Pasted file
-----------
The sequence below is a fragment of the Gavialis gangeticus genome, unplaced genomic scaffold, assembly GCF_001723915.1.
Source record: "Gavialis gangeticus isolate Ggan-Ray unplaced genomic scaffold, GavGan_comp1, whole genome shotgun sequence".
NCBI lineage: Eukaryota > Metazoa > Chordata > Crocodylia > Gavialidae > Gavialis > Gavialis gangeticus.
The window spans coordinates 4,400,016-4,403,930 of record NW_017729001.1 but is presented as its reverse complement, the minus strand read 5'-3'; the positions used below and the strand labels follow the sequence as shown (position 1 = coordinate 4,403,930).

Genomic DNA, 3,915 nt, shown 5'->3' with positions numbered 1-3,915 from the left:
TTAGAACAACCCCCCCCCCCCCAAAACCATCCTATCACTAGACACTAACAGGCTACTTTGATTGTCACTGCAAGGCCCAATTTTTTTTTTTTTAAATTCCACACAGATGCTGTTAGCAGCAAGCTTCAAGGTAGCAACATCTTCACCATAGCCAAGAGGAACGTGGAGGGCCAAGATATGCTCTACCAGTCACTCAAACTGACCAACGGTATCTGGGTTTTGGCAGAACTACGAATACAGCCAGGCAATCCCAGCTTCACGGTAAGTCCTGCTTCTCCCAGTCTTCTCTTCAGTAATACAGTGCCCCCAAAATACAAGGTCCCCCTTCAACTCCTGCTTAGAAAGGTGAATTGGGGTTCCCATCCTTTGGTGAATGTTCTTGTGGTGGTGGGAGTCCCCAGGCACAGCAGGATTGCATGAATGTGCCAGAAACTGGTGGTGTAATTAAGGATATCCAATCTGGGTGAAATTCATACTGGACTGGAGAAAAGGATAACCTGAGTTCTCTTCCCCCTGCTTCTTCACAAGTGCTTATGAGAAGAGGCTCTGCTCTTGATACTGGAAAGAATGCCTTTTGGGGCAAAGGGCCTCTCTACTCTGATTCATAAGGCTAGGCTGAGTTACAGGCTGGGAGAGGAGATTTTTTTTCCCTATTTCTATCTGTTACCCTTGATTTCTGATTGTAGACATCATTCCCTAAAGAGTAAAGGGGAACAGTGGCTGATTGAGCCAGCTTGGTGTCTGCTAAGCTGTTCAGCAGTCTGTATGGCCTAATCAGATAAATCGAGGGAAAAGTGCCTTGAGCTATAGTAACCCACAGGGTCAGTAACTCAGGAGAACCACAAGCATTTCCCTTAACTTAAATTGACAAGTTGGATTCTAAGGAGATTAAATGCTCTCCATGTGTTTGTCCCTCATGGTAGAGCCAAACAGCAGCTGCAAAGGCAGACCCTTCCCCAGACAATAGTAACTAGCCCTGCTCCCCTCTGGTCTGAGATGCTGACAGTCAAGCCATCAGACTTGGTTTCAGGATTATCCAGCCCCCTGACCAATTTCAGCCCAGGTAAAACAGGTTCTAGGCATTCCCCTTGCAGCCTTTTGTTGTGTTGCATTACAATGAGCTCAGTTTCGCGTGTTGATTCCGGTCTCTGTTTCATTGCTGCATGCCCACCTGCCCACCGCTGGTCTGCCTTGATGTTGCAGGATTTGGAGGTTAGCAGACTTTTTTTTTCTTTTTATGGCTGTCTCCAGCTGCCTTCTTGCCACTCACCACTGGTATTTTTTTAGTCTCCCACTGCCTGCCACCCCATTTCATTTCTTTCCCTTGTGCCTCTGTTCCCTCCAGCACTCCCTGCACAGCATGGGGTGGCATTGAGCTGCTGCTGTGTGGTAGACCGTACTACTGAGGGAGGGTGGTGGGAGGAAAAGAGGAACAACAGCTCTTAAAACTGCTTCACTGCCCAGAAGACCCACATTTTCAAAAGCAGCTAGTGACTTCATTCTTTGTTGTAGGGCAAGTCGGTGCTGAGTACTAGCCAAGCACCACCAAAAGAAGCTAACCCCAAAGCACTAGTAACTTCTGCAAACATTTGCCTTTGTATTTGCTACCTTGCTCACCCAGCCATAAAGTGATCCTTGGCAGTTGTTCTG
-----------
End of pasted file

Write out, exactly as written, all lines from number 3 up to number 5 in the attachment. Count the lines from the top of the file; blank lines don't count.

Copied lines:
NCBI lineage: Eukaryota > Metazoa > Chordata > Crocodylia > Gavialidae > Gavialis > Gavialis gangeticus.
The window spans coordinates 4,400,016-4,403,930 of record NW_017729001.1 but is presented as its reverse complement, the minus strand read 5'-3'; the positions used below and the strand labels follow the sequence as shown (position 1 = coordinate 4,403,930).

Genomic DNA, 3,915 nt, shown 5'->3' with positions numbered 1-3,915 from the left: